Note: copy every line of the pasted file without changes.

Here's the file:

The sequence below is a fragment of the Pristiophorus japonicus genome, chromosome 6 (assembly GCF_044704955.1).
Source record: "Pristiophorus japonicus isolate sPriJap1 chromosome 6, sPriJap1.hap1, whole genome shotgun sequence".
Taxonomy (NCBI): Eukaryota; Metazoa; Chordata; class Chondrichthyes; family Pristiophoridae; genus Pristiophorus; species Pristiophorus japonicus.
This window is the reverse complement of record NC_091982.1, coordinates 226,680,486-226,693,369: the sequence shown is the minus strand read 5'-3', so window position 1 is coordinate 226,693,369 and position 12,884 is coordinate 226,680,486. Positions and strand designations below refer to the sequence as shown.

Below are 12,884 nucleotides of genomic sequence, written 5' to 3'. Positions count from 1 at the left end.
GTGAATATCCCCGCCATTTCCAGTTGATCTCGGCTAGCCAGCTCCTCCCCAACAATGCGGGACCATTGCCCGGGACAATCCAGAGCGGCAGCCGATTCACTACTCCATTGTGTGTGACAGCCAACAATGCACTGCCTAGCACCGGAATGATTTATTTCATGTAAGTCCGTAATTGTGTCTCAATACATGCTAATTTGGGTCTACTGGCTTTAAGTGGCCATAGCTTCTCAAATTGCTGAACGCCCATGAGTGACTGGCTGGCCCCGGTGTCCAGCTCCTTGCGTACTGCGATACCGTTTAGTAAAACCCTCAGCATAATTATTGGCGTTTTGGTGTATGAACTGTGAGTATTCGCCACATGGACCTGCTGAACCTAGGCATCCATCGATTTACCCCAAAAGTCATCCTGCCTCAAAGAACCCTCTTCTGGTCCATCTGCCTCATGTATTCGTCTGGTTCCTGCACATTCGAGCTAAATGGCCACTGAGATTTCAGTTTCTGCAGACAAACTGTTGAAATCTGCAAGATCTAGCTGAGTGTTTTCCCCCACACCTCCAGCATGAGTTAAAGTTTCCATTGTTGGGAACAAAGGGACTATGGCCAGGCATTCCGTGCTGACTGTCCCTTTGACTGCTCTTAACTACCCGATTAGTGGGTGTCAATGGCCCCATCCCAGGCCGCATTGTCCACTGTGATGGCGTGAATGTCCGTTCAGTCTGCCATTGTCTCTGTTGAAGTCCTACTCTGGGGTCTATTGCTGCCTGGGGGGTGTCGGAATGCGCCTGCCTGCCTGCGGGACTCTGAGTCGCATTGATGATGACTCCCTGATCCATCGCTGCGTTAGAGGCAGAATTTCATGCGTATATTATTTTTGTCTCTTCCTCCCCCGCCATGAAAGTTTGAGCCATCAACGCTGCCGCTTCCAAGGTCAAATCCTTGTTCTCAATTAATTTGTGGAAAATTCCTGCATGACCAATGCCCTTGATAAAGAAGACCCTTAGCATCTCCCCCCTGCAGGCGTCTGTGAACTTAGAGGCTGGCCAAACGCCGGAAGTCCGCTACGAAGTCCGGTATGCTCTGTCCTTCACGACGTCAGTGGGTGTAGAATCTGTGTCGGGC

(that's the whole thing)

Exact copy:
The sequence below is a fragment of the Pristiophorus japonicus genome, chromosome 6 (assembly GCF_044704955.1).
Source record: "Pristiophorus japonicus isolate sPriJap1 chromosome 6, sPriJap1.hap1, whole genome shotgun sequence".
Taxonomy (NCBI): Eukaryota; Metazoa; Chordata; class Chondrichthyes; family Pristiophoridae; genus Pristiophorus; species Pristiophorus japonicus.
This window is the reverse complement of record NC_091982.1, coordinates 226,680,486-226,693,369: the sequence shown is the minus strand read 5'-3', so window position 1 is coordinate 226,693,369 and position 12,884 is coordinate 226,680,486. Positions and strand designations below refer to the sequence as shown.

Below are 12,884 nucleotides of genomic sequence, written 5' to 3'. Positions count from 1 at the left end.
GTGAATATCCCCGCCATTTCCAGTTGATCTCGGCTAGCCAGCTCCTCCCCAACAATGCGGGACCATTGCCCGGGACAATCCAGAGCGGCAGCCGATTCACTACTCCATTGTGTGTGACAGCCAACAATGCACTGCCTAGCACCGGAATGATTTATTTCATGTAAGTCCGTAATTGTGTCTCAATACATGCTAATTTGGGTCTACTGGCTTTAAGTGGCCATAGCTTCTCAAATTGCTGAACGCCCATGAGTGACTGGCTGGCCCCGGTGTCCAGCTCCTTGCGTACTGCGATACCGTTTAGTAAAACCCTCAGCATAATTATTGGCGTTTTGGTGTATGAACTGTGAGTATTCGCCACATGGACCTGCTGAACCTAGGCATCCATCGATTTACCCCAAAAGTCATCCTGCCTCAAAGAACCCTCTTCTGGTCCATCTGCCTCATGTATTCGTCTGGTTCCTGCACATTCGAGCTAAATGGCCACTGAGATTTCAGTTTCTGCAGACAAACTGTTGAAATCTGCAAGATCTAGCTGAGTGTTTTCCCCCACACCTCCAGCATGAGTTAAAGTTTCCATTGTTGGGAACAAAGGGACTATGGCCAGGCATTCCGTGCTGACTGTCCCTTTGACTGCTCTTAACTACCCGATTAGTGGGTGTCAATGGCCCCATCCCAGGCCGCATTGTCCACTGTGATGGCGTGAATGTCCGTTCAGTCTGCCATTGTCTCTGTTGAAGTCCTACTCTGGGGTCTATTGCTGCCTGGGGGGTGTCGGAATGCGCCTGCCTGCCTGCGGGACTCTGAGTCGCATTGATGATGACTCCCTGATCCATCGCTGCGTTAGAGGCAGAATTTCATGCGTATATTATTTTTGTCTCTTCCTCCCCCGCCATGAAAGTTTGAGCCATCAACGCTGCCGCTTCCAAGGTCAAATCCTTGTTCTCAATTAATTTGTGGAAAATTCCTGCATGACCAATGCCCTTGATAAAGAAGACCCTTAGCATCTCCCCCCTGCAGGCGTCTGTGAACTTAGAGGCTGGCCAAACGCCGGAAGTCCGCTACGAAGTCCGGTATGCTCTGTCCTTCACGACGTCAGTGGGTGTAGAATCTGTGTCGGGC